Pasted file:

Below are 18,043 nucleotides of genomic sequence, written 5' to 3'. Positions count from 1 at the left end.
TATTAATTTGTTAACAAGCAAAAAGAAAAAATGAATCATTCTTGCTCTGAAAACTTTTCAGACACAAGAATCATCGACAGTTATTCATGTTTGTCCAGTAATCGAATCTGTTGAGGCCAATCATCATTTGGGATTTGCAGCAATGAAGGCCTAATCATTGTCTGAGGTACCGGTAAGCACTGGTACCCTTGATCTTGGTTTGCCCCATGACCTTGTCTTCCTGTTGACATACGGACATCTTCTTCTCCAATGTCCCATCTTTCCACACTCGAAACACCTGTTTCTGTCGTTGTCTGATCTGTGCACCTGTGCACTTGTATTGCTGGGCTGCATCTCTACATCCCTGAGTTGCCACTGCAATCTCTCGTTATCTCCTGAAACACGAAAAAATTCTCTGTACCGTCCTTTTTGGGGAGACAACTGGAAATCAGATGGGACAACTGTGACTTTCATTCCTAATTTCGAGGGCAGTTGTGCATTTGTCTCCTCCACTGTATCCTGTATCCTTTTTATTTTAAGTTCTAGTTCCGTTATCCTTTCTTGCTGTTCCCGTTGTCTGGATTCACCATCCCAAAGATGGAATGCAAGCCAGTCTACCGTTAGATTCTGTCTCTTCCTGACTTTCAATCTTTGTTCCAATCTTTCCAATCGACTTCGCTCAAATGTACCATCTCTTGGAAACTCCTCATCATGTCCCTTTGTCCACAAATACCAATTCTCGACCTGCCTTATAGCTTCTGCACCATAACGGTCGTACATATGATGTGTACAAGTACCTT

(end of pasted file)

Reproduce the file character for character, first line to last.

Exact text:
Below are 18,043 nucleotides of genomic sequence, written 5' to 3'. Positions count from 1 at the left end.
TATTAATTTGTTAACAAGCAAAAAGAAAAAATGAATCATTCTTGCTCTGAAAACTTTTCAGACACAAGAATCATCGACAGTTATTCATGTTTGTCCAGTAATCGAATCTGTTGAGGCCAATCATCATTTGGGATTTGCAGCAATGAAGGCCTAATCATTGTCTGAGGTACCGGTAAGCACTGGTACCCTTGATCTTGGTTTGCCCCATGACCTTGTCTTCCTGTTGACATACGGACATCTTCTTCTCCAATGTCCCATCTTTCCACACTCGAAACACCTGTTTCTGTCGTTGTCTGATCTGTGCACCTGTGCACTTGTATTGCTGGGCTGCATCTCTACATCCCTGAGTTGCCACTGCAATCTCTCGTTATCTCCTGAAACACGAAAAAATTCTCTGTACCGTCCTTTTTGGGGAGACAACTGGAAATCAGATGGGACAACTGTGACTTTCATTCCTAATTTCGAGGGCAGTTGTGCATTTGTCTCCTCCACTGTATCCTGTATCCTTTTTATTTTAAGTTCTAGTTCCGTTATCCTTTCTTGCTGTTCCCGTTGTCTGGATTCACCATCCCAAAGATGGAATGCAAGCCAGTCTACCGTTAGATTCTGTCTCTTCCTGACTTTCAATCTTTGTTCCAATCTTTCCAATCGACTTCGCTCAAATGTACCATCTCTTGGAAACTCCTCATCATGTCCCTTTGTCCACAAATACCAATTCTCGACCTGCCTTATAGCTTCTGCACCATAACGGTCGTACATATGATGTGTACAAGTACCTT